I'm only adding another answer here, because I immediately thought of a two philosophers that no one else has mentioned.
"A person is not a Thing, not a substance, not an object"
A quote from your question:
"We all know that processes are not solid and change all the time, yet in this particular process there is a nagging sense that there is a solid permanent “me” hiding in that process somewhere."
For Heidegger, this is not so. Some of his philosophy could be summarized as saying - There is Being and Being is unconcealed in a particular fashion in accordance with certain phenomenological constructs. For example, 'Being and Time', perhaps his magnum opus, attempts to understand Being in terms of the relationship between Being and Time. Throughout his work, Being can never be found as having some SELF that exists independently of the relationship between Being and the clearing that provides a context for Being to occur as it does. In some ways this is similar to Dependent Origination (Pratītyasamutpāda) in Buddhism.
In addition, per Wikipedia:
Heidegger's "Dialogue on Language", has a Japanese friend (Tezuka Tomio) state that "to us [Japanese] emptiness is the loftiest name for what you mean to say with the word ‘Being’”
From the same Wikipedia article as the Heidegger quote
Nietzsche (as well as Buddha) accepted that all is change and becoming, and both sought to create an ethics which was not based on a God or an Absolutist Being.
and further ...
The similarity between Nietzsche's view of the Ego as flux and the Buddhist concept of anatta is also noted
While Buddha proposed the rejection of cravings - the triumph over desire as it were - as a path to the cessation of suffering - a path to cutting off 'the endless cycle of birth and death (Samsara)', Nietzsche offered up the myth of Eternal Return in The Gay Science, saying:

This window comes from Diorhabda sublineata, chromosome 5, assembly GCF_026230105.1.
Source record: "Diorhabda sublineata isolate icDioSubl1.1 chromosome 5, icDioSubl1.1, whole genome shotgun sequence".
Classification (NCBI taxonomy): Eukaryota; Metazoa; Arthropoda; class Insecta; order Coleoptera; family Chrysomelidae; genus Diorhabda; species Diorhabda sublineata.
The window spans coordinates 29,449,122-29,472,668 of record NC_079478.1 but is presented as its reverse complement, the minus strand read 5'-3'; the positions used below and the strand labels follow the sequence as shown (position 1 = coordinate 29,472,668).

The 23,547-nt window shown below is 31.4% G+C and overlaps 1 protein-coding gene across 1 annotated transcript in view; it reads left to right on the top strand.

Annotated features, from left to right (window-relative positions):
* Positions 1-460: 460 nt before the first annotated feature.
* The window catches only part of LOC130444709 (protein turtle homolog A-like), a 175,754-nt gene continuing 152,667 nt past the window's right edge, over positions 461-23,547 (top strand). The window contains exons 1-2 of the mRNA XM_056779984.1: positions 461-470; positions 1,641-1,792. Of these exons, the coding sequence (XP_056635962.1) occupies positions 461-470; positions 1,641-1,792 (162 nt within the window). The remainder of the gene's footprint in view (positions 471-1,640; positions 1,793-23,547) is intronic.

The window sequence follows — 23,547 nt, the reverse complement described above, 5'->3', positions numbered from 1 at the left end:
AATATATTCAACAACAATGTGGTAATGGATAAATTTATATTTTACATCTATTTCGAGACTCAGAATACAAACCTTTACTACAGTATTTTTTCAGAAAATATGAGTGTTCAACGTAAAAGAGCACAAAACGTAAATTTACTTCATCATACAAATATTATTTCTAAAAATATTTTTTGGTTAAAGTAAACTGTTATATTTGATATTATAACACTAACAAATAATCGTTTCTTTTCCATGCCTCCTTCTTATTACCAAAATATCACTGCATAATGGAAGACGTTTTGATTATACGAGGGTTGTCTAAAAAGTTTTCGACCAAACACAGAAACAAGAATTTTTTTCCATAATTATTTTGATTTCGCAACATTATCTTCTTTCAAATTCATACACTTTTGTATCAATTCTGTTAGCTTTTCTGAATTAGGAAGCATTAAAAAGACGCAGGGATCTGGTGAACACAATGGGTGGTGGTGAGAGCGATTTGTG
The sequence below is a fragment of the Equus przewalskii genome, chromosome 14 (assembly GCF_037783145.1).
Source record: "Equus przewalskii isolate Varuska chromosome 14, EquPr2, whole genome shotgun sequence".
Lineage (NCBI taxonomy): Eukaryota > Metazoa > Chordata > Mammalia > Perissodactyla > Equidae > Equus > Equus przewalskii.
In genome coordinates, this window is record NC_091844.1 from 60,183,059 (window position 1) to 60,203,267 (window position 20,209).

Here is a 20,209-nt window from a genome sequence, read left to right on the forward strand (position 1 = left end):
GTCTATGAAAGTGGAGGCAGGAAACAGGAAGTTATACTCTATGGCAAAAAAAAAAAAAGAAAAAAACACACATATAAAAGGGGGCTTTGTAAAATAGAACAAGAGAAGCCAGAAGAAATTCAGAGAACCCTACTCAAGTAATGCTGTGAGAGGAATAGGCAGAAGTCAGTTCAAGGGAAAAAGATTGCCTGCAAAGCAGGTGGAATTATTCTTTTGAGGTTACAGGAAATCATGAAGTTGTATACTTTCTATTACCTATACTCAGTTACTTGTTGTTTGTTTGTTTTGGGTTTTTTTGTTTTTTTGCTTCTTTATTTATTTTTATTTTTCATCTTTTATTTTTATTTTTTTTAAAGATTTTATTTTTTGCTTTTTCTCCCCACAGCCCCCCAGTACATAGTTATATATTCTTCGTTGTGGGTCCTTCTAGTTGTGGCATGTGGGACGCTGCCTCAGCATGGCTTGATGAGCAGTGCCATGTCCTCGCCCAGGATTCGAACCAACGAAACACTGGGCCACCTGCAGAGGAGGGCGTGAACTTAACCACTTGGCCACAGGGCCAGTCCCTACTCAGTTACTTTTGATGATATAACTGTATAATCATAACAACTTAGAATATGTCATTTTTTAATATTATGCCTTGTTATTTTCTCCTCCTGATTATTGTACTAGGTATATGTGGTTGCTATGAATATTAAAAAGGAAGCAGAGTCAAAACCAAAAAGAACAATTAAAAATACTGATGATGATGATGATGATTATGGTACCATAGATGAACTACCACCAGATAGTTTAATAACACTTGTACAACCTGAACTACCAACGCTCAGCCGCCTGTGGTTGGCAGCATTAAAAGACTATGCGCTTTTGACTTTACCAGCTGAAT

What, if some day or night a demon were to steal after you into your loneliest loneliness and say to you: 'This life as you now live it and have lived it, you will have to live once more and innumerable times more' ... Would you not throw yourself down and gnash your teeth and curse the demon who spoke thus? Or have you once experienced a tremendous moment when you would have answered him: 'You are a god and never have I heard anything more divine.'
In what is perhaps an inversion of the Buddhist doctrine of rejection, Nietzsche proposes:
My formula for human greatness is amor fati: that one wants to have nothing different, not forward, not backward, not in all eternity. Not merely to bear the necessary, still less to conceal it—all idealism is mendaciousness before the necessary—but to love it.
Though on a surface level, the parallels are subtle, after investigation, it becomes clear that the idea of no-self is embedded in both Samsara and Eternal Return equally. In both instances, there is an experience subject to past actions ( when are past actions created? ), and that experience repeats eternally. There is no self experiencing Samsara that is separate from Samsara. The illusion of Samsara is perpetuated by desire as an endless cycle of grasping and rejecting; of becoming and termination. In as much as one is at odds with the present moment - either by craving or suffering the consequences of previous actions - one experiences the self as an entity separate from the flow.
The cessation of desire is achieved in Buddhism by cutting off desire through negation ( though negation is but one method in Buddhism ), and with Nietzsche, by amor fati. With amor fati one is not afflicted by desire as one loves their fate and embraces the circumstances of a given situation regardless of how bad it is; as such, they wish to change nothing. In that space, one simply is - and as such, that is-ness is not separate from the flow. Nirvana is Samsara.